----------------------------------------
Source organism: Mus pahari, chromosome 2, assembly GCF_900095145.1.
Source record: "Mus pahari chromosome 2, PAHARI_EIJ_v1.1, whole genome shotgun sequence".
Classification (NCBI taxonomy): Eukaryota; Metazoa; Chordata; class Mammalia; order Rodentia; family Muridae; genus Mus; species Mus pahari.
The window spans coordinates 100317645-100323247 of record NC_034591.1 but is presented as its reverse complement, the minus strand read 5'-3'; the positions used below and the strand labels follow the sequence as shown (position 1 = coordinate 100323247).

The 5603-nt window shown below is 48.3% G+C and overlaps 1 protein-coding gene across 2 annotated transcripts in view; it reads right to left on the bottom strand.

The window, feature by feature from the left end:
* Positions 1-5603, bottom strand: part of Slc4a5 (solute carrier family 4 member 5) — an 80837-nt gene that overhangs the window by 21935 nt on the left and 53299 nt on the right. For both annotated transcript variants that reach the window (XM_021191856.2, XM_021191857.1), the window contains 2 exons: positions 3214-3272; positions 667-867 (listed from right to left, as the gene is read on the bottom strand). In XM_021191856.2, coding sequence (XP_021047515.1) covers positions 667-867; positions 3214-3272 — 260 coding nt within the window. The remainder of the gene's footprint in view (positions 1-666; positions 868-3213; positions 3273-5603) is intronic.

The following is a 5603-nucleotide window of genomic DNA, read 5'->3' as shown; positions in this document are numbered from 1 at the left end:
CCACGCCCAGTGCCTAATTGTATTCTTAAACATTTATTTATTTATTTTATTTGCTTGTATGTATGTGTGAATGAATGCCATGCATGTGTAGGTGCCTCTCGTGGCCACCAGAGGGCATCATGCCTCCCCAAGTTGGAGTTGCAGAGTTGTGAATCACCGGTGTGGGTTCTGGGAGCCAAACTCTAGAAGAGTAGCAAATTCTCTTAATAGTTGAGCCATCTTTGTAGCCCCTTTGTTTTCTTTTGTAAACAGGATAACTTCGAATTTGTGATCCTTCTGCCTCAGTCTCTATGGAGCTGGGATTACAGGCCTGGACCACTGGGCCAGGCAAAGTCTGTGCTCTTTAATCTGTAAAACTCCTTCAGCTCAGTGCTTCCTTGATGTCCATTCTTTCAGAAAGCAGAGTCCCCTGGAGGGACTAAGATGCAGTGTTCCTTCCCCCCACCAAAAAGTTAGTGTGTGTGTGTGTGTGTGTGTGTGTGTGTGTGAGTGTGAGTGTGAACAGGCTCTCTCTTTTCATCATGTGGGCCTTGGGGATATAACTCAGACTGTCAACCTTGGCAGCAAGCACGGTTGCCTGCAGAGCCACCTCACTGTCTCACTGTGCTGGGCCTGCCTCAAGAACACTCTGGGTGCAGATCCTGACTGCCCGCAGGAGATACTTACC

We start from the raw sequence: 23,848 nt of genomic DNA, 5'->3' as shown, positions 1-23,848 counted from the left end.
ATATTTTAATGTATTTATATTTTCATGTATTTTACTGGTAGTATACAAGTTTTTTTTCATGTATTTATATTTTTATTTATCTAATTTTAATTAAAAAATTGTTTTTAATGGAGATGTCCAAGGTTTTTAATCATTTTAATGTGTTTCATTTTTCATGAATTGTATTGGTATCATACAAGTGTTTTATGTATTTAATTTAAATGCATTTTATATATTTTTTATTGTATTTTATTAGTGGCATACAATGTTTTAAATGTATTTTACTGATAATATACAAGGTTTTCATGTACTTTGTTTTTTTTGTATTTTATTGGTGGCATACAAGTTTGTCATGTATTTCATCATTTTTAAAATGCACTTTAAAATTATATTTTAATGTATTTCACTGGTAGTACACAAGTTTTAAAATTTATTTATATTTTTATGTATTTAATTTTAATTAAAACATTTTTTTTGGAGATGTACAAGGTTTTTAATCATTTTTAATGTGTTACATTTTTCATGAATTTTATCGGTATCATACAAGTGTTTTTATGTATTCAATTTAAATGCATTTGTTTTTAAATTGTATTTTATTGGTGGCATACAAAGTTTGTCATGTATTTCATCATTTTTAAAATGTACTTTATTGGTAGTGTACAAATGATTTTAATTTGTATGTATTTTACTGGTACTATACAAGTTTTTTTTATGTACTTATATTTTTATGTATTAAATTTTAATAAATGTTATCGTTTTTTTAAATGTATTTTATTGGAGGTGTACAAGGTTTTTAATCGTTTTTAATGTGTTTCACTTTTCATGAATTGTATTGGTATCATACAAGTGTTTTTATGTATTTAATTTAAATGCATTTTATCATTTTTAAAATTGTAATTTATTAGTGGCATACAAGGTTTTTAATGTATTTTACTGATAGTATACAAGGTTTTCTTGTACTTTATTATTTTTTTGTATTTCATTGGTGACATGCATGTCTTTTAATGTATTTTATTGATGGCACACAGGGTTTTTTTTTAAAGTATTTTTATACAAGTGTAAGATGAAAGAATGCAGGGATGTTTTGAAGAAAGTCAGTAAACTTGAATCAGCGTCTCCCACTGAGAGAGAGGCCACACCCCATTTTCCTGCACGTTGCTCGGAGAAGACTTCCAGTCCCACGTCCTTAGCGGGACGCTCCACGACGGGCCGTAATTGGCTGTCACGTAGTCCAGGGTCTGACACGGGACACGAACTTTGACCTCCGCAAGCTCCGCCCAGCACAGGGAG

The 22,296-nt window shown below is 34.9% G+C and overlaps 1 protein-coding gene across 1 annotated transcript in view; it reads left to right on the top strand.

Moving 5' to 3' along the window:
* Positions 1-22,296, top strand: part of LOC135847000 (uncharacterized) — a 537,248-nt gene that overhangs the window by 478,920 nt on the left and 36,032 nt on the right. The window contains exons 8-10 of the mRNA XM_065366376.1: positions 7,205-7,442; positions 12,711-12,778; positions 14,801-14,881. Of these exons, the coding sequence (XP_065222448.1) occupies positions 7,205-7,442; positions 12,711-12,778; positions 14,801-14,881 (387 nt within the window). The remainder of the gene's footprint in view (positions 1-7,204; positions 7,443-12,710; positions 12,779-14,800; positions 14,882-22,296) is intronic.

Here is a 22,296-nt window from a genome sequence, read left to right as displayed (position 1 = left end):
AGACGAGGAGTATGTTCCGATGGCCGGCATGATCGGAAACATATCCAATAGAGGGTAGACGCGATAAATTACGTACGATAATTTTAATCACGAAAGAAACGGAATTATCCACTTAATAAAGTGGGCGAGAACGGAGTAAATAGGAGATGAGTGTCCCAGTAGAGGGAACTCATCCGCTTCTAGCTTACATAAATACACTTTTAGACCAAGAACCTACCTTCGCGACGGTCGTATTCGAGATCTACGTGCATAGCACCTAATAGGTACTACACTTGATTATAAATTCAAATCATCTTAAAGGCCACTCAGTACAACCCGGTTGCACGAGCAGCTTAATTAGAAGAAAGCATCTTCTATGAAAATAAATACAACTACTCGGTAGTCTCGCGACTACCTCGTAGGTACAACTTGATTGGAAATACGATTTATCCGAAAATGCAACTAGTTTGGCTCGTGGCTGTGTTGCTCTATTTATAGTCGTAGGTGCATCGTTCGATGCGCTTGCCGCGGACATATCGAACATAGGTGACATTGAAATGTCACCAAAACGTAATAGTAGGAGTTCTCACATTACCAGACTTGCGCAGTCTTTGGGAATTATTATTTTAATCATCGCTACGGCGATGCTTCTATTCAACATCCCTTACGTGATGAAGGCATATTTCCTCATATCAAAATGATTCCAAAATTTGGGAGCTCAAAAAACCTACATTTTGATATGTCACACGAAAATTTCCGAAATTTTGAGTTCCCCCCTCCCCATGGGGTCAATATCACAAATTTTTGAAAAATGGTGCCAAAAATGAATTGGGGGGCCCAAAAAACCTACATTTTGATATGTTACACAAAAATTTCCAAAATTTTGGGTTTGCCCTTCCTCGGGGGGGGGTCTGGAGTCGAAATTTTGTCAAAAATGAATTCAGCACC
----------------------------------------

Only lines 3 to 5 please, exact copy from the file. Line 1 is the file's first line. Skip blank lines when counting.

Classification (NCBI taxonomy): Eukaryota; Metazoa; Chordata; class Mammalia; order Rodentia; family Muridae; genus Mus; species Mus pahari.
The window spans coordinates 100317645-100323247 of record NC_034591.1 but is presented as its reverse complement, the minus strand read 5'-3'; the positions used below and the strand labels follow the sequence as shown (position 1 = coordinate 100323247).

The 5603-nt window shown below is 48.3% G+C and overlaps 1 protein-coding gene across 2 annotated transcripts in view; it reads right to left on the bottom strand.